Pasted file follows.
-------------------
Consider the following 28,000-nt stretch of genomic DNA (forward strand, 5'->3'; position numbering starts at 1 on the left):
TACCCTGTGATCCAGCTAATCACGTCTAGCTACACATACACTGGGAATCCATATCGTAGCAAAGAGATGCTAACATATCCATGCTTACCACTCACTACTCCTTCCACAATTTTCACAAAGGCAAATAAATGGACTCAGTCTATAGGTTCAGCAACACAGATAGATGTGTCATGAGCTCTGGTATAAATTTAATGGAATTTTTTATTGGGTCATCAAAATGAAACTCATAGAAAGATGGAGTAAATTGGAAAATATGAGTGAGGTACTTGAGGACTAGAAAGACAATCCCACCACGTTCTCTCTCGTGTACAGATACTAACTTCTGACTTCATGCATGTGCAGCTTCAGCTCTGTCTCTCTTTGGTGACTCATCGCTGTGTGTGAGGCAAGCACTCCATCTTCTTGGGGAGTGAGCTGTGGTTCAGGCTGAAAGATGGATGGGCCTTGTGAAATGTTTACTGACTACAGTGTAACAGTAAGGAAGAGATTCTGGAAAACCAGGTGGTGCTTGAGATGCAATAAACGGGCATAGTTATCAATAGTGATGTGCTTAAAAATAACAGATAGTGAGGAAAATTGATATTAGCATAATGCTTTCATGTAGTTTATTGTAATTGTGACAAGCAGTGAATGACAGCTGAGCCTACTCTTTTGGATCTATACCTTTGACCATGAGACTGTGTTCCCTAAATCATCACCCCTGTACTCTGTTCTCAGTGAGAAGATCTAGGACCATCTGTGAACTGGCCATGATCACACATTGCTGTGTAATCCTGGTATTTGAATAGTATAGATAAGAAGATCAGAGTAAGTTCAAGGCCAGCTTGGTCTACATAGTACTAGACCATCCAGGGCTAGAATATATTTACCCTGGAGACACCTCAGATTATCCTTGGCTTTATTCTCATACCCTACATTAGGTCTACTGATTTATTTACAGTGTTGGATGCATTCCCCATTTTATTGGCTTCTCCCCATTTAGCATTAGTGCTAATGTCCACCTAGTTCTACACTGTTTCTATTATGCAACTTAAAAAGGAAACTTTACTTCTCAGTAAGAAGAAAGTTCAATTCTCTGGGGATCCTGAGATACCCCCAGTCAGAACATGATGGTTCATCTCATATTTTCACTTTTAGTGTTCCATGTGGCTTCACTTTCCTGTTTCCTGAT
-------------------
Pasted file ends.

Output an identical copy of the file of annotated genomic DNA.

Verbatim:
Consider the following 28,000-nt stretch of genomic DNA (forward strand, 5'->3'; position numbering starts at 1 on the left):
TACCCTGTGATCCAGCTAATCACGTCTAGCTACACATACACTGGGAATCCATATCGTAGCAAAGAGATGCTAACATATCCATGCTTACCACTCACTACTCCTTCCACAATTTTCACAAAGGCAAATAAATGGACTCAGTCTATAGGTTCAGCAACACAGATAGATGTGTCATGAGCTCTGGTATAAATTTAATGGAATTTTTTATTGGGTCATCAAAATGAAACTCATAGAAAGATGGAGTAAATTGGAAAATATGAGTGAGGTACTTGAGGACTAGAAAGACAATCCCACCACGTTCTCTCTCGTGTACAGATACTAACTTCTGACTTCATGCATGTGCAGCTTCAGCTCTGTCTCTCTTTGGTGACTCATCGCTGTGTGTGAGGCAAGCACTCCATCTTCTTGGGGAGTGAGCTGTGGTTCAGGCTGAAAGATGGATGGGCCTTGTGAAATGTTTACTGACTACAGTGTAACAGTAAGGAAGAGATTCTGGAAAACCAGGTGGTGCTTGAGATGCAATAAACGGGCATAGTTATCAATAGTGATGTGCTTAAAAATAACAGATAGTGAGGAAAATTGATATTAGCATAATGCTTTCATGTAGTTTATTGTAATTGTGACAAGCAGTGAATGACAGCTGAGCCTACTCTTTTGGATCTATACCTTTGACCATGAGACTGTGTTCCCTAAATCATCACCCCTGTACTCTGTTCTCAGTGAGAAGATCTAGGACCATCTGTGAACTGGCCATGATCACACATTGCTGTGTAATCCTGGTATTTGAATAGTATAGATAAGAAGATCAGAGTAAGTTCAAGGCCAGCTTGGTCTACATAGTACTAGACCATCCAGGGCTAGAATATATTTACCCTGGAGACACCTCAGATTATCCTTGGCTTTATTCTCATACCCTACATTAGGTCTACTGATTTATTTACAGTGTTGGATGCATTCCCCATTTTATTGGCTTCTCCCCATTTAGCATTAGTGCTAATGTCCACCTAGTTCTACACTGTTTCTATTATGCAACTTAAAAAGGAAACTTTACTTCTCAGTAAGAAGAAAGTTCAATTCTCTGGGGATCCTGAGATACCCCCAGTCAGAACATGATGGTTCATCTCATATTTTCACTTTTAGTGTTCCATGTGGCTTCACTTTCCTGTTTCCTGAT